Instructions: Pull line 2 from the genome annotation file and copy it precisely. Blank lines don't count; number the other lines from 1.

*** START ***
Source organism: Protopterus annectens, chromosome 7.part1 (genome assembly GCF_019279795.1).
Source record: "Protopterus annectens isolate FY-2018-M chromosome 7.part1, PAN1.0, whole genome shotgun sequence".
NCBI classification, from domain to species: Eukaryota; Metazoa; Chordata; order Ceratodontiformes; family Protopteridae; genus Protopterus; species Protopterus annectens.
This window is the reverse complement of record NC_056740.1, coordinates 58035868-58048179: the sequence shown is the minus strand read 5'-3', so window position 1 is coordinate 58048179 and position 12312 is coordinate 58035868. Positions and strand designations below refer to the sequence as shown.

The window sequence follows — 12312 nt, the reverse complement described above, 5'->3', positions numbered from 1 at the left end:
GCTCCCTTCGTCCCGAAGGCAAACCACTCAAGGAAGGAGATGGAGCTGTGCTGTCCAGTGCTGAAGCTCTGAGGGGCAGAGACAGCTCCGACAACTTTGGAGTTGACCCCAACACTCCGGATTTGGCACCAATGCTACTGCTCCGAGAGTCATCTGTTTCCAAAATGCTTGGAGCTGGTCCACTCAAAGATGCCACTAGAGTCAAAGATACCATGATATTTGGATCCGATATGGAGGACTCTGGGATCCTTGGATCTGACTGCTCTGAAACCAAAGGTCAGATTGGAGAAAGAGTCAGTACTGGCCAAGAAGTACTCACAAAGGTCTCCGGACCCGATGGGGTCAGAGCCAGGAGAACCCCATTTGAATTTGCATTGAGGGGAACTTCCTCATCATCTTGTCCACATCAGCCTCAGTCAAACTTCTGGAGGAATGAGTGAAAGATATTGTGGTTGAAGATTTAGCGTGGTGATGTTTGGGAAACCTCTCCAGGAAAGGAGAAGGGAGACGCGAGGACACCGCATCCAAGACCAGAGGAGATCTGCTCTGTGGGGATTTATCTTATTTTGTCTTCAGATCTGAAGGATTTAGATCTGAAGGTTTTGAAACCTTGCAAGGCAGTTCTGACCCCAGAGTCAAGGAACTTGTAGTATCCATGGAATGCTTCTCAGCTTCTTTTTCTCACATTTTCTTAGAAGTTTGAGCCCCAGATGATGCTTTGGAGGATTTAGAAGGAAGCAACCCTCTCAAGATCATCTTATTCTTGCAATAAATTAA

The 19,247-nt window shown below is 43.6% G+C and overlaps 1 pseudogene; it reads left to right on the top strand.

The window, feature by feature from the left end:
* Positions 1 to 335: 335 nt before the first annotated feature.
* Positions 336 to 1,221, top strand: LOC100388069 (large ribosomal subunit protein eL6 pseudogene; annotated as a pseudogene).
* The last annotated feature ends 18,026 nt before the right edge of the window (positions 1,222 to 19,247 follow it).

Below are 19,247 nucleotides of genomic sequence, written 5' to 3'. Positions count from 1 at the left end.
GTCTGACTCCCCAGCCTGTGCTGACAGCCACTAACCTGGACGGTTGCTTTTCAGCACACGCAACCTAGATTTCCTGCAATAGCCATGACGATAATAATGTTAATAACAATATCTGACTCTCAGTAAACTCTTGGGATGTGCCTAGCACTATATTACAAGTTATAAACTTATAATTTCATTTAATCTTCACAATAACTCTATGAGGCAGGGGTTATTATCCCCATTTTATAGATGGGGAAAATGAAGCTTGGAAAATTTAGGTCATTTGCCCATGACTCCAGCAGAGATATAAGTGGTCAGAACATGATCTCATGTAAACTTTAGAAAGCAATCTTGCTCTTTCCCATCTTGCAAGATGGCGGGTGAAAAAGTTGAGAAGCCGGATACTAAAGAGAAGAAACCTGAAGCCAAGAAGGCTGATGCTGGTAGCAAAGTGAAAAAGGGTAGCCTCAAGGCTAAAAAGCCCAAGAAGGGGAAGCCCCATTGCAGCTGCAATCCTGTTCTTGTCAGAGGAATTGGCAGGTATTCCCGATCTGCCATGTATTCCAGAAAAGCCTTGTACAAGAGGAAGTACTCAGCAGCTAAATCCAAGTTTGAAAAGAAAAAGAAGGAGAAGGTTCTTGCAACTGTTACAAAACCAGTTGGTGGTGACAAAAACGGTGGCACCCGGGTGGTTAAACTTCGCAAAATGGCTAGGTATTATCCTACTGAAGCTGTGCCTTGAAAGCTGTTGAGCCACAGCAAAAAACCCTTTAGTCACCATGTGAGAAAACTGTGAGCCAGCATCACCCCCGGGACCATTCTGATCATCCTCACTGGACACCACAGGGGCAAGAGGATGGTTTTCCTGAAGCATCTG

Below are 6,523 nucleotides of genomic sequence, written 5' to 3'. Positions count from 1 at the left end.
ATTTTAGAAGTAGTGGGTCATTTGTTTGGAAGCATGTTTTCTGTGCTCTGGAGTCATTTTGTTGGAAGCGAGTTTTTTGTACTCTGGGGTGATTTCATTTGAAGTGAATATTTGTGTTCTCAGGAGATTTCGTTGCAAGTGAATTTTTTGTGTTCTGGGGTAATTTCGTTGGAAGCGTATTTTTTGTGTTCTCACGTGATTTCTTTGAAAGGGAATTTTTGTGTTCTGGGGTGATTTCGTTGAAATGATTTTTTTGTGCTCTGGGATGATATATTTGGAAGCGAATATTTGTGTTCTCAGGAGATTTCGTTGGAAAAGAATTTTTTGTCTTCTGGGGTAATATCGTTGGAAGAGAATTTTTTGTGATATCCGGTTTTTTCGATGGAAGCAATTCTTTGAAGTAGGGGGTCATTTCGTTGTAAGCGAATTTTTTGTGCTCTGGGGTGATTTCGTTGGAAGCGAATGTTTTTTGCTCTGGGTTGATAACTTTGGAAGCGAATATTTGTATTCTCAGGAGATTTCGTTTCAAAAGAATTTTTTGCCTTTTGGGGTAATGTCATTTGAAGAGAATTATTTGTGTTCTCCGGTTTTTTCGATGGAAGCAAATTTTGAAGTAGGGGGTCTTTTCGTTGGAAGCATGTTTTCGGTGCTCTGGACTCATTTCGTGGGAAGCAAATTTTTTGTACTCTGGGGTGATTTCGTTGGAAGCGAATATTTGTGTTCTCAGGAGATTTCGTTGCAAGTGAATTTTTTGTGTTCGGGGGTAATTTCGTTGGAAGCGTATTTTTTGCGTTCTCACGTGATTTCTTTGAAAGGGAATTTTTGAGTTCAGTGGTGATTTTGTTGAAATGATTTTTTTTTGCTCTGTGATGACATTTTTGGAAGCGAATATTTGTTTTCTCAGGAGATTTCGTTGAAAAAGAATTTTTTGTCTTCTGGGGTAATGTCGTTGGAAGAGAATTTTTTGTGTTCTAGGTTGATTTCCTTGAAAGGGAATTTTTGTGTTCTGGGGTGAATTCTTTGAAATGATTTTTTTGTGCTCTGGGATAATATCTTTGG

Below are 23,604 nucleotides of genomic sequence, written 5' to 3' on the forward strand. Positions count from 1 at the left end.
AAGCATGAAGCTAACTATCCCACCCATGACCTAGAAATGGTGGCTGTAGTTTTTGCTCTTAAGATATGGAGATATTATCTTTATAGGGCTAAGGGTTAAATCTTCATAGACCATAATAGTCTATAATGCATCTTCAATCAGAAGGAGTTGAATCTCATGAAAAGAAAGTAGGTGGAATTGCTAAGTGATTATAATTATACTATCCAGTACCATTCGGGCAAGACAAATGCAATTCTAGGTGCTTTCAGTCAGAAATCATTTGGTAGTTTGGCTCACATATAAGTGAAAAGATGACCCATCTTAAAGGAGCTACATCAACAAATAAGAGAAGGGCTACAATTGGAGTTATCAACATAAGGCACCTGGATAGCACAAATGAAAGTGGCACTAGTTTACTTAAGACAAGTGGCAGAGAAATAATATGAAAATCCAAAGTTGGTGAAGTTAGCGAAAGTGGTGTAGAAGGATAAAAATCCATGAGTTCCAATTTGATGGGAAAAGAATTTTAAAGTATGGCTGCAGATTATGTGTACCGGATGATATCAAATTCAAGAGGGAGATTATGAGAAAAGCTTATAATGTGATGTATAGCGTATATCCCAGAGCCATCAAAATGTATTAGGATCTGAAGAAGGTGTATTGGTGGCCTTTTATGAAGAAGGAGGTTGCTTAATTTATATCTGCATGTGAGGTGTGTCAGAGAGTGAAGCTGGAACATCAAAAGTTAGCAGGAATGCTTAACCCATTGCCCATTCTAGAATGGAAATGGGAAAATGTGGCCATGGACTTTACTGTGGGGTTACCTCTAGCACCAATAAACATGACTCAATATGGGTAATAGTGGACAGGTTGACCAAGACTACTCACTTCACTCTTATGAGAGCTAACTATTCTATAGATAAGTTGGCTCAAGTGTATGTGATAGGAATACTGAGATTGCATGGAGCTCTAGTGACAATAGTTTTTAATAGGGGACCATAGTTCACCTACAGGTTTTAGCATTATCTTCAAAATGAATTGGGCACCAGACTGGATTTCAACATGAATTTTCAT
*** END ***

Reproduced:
Source record: "Protopterus annectens isolate FY-2018-M chromosome 7.part1, PAN1.0, whole genome shotgun sequence".